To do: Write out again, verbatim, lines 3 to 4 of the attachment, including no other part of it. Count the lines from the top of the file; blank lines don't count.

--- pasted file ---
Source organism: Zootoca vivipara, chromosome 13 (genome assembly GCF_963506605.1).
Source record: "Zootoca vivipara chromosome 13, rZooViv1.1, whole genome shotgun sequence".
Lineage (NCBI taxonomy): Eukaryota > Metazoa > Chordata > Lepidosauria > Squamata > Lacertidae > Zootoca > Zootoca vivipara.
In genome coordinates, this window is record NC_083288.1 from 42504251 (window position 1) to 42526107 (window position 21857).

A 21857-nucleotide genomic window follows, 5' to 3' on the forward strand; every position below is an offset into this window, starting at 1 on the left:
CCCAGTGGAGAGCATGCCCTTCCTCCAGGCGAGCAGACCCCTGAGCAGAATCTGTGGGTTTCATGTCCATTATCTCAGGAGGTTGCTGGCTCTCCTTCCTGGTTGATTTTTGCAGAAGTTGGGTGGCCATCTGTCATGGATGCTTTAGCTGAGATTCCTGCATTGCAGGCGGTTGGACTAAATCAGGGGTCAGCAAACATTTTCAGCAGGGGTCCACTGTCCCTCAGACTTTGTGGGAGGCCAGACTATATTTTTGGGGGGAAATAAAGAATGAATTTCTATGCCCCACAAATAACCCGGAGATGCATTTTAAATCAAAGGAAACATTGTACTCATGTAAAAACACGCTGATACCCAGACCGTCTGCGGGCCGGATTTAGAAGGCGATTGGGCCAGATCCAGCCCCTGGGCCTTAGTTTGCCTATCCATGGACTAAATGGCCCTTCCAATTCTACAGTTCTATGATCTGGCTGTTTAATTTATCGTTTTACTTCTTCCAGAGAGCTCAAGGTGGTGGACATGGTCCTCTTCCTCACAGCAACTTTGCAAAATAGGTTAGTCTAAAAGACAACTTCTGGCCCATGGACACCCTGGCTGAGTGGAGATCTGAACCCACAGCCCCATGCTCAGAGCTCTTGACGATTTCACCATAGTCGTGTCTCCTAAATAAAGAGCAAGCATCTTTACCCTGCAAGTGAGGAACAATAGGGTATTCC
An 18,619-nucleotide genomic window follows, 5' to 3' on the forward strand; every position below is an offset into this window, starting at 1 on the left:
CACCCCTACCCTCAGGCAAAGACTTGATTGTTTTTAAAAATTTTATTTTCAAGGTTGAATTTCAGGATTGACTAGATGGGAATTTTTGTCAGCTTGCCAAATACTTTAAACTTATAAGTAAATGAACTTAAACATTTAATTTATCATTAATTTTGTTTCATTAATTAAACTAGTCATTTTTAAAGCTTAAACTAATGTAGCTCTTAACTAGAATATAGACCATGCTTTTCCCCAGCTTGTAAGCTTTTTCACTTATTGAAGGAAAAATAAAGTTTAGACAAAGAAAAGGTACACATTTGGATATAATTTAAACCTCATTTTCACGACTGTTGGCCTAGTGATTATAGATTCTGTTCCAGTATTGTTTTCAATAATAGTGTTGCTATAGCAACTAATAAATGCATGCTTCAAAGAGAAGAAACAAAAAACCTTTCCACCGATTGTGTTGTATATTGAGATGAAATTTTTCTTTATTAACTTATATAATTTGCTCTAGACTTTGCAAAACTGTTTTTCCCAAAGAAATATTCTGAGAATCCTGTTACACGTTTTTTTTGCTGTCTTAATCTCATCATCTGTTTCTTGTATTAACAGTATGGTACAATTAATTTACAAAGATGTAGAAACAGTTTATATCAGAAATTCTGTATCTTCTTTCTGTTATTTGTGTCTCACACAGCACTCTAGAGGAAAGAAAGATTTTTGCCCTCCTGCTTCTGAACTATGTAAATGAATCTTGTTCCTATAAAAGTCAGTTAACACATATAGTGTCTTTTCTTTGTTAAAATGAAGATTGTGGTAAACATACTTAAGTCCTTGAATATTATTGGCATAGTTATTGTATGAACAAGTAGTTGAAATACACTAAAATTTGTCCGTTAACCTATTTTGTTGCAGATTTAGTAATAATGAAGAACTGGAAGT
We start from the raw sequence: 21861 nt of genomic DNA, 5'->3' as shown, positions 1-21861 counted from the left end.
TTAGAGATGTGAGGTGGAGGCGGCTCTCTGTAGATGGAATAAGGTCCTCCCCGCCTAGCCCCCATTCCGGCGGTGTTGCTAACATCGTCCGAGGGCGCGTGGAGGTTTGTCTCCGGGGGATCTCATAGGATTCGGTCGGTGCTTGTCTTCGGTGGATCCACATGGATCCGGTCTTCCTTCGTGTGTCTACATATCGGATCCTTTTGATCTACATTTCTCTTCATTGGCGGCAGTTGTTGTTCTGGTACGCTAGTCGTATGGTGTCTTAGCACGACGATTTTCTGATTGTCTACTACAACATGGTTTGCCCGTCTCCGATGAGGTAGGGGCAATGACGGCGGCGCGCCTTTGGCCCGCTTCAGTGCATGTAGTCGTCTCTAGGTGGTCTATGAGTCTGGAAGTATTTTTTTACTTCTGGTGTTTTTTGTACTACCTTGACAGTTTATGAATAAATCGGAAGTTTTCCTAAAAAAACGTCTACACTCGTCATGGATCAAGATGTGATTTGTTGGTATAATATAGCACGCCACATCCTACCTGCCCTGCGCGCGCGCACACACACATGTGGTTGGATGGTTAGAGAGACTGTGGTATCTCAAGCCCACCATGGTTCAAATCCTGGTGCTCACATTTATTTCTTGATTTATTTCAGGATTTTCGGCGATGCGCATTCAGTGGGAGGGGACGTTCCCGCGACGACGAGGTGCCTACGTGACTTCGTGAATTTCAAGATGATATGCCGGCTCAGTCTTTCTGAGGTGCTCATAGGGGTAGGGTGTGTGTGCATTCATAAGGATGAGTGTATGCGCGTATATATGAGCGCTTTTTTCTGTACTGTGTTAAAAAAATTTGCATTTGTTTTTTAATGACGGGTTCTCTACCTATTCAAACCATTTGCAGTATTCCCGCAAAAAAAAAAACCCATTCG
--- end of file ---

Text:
Lineage (NCBI taxonomy): Eukaryota > Metazoa > Chordata > Lepidosauria > Squamata > Lacertidae > Zootoca > Zootoca vivipara.
In genome coordinates, this window is record NC_083288.1 from 42504251 (window position 1) to 42526107 (window position 21857).